Rising from the depths of all great American cities, stand the monolithic skyscrapers and tower blocks that have become solid icons of the modern metropolis. For thirty-five years, Arizona-based photographer William W. Fuller has been using his lens as a way to navigate the urban jungle and to study the architectural landscapes of America. Having driven across the States dozens of times in his car, Fuller has visited many of America’s major cities, including: Seattle, San Francisco, Los Angeles, San Diego, Chicago, Minneapolis, St. Louis, Detroit, Pittsburgh, Miami, Washington, D.C., Baltimore, Denver, Phoenix, Houston, and Atlanta.
In Fuller’s series The City, buildings that usually form part of the backdrop, emerge elegantly into the foreground. In his detail-orientated large format photographs, we notice the beauty and geometry of the architecture: the echo of windows like shattered piano keys, the perfectly vertical lines, the prism-like surfaces of tower blocks set against a moody sky, hard shapes juxtaposed with soft nimbus cloud. The sights are familiar, yet unfamiliar – totally absent and deserted of people, the buildings look as though they’re part of a model city. Because of this, the images have an undeniable timeless quality about them.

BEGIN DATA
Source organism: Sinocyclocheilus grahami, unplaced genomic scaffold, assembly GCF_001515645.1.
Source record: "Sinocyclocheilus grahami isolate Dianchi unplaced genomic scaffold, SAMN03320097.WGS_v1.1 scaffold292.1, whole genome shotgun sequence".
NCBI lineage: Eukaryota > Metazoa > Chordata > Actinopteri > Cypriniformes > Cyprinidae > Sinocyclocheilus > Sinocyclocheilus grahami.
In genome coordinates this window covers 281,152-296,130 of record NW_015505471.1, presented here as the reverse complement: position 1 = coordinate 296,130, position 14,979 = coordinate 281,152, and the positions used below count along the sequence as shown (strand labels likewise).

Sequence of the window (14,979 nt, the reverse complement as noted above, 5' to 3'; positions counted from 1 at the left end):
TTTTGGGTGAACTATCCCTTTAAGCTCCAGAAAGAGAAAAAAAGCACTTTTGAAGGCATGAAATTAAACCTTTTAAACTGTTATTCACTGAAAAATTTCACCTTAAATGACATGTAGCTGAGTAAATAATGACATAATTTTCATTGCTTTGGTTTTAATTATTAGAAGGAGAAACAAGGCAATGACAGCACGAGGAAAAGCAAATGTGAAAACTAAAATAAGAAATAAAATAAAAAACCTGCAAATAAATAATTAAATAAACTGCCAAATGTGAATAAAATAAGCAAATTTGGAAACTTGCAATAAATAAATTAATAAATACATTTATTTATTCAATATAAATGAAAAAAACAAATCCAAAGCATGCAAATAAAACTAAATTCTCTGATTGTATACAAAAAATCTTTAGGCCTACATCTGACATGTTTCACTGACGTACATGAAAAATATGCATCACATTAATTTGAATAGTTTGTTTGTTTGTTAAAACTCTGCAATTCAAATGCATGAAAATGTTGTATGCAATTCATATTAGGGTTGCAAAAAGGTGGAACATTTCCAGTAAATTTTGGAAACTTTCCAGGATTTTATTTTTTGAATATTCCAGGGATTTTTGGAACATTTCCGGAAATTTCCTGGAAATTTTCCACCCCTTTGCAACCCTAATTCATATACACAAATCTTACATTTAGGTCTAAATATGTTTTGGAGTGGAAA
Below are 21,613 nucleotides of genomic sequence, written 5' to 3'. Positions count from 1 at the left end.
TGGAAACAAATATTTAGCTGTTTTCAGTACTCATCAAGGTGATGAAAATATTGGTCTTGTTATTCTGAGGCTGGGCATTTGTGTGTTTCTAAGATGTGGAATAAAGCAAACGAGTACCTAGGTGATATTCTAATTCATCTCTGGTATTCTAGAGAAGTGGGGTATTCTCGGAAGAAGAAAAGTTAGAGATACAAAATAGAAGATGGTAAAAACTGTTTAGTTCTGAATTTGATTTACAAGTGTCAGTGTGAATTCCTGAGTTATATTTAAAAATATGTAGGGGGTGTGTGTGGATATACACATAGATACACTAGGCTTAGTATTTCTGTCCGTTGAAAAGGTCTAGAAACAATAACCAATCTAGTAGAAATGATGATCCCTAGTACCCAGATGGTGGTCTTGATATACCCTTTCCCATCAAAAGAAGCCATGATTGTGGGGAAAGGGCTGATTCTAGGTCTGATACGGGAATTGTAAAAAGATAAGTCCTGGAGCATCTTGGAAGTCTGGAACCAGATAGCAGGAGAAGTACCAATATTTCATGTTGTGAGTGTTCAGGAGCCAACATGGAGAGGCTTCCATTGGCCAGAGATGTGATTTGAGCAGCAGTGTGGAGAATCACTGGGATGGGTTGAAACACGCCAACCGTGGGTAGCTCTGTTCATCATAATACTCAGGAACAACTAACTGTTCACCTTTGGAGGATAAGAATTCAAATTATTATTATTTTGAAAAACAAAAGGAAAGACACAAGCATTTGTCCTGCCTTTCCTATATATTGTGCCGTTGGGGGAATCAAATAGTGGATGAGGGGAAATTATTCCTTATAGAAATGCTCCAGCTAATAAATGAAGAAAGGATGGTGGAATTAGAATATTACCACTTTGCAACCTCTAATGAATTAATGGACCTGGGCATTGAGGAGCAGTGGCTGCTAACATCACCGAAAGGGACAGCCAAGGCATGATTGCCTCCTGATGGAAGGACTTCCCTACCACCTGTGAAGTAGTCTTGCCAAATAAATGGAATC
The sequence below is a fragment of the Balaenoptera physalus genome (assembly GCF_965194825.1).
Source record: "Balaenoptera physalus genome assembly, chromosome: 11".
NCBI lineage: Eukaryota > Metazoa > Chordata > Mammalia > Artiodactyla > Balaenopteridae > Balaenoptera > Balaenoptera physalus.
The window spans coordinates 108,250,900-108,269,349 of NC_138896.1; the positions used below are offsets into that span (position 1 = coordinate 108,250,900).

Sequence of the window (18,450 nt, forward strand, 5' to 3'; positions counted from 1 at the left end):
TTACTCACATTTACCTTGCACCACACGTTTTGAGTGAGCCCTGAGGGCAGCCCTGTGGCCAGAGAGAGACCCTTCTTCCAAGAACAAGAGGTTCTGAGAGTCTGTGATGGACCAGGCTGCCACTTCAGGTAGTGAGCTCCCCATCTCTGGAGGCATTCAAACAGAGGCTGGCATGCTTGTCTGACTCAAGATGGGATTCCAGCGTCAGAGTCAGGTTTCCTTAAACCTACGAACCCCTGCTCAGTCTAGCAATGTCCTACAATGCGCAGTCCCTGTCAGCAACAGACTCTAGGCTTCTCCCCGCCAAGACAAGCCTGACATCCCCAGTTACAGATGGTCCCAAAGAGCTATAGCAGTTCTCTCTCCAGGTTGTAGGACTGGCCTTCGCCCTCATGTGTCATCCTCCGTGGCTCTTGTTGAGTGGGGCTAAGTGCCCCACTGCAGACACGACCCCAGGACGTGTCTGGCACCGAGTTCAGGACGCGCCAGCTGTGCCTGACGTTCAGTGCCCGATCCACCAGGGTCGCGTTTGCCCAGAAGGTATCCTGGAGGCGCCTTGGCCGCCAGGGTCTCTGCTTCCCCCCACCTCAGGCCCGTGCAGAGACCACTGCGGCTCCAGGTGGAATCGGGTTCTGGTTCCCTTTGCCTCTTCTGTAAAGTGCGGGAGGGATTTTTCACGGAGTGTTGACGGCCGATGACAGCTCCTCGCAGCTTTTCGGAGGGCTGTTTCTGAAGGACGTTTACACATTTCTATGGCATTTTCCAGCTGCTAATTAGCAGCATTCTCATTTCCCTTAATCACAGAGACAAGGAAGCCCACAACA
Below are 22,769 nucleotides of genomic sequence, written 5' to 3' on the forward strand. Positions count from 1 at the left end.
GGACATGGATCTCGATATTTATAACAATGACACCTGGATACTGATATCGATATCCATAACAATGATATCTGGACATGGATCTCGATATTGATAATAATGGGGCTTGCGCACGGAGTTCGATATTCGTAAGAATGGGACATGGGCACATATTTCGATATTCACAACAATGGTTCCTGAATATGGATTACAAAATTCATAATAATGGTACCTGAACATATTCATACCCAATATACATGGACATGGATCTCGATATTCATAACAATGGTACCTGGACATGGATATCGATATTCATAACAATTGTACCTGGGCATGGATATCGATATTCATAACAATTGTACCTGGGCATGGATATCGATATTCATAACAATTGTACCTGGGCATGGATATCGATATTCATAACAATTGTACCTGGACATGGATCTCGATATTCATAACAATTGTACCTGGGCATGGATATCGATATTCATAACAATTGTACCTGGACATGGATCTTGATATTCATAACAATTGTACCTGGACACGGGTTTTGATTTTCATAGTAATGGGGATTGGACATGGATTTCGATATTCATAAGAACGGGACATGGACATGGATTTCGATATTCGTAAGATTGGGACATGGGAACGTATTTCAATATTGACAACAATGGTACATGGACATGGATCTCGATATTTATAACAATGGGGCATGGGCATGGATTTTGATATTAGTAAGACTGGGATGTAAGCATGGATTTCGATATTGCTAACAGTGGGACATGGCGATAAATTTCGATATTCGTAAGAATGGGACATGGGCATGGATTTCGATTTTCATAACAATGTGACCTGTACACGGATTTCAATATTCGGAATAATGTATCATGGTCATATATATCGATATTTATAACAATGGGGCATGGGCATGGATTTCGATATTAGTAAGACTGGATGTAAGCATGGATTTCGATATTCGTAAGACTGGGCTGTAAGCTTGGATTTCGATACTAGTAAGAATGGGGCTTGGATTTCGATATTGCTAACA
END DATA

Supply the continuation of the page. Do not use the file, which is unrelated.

Now that almost four decades have passed since Fuller began taking these photographs, he has finally compiled his images into a book, containing a mesmerizing showcase of his fine art large format black-and-white work bound under the title, The City: A Formalist View of American Urban Architecture. In the opening of his book, curator Dr. Rebecca Senf writes of his work: “[Fuller’s] compositions emphasize formal qualities – light and shade, shape and negative space, line and pattern – by collapsing layers of buildings and sky into flat arrangements. This modernist approach to making pictures, one which privileges the visual qualities of the resulting photograph over the literal or symbolic meaning of the subject, is one Fuller has pursued consistently and with lifelong dedication.”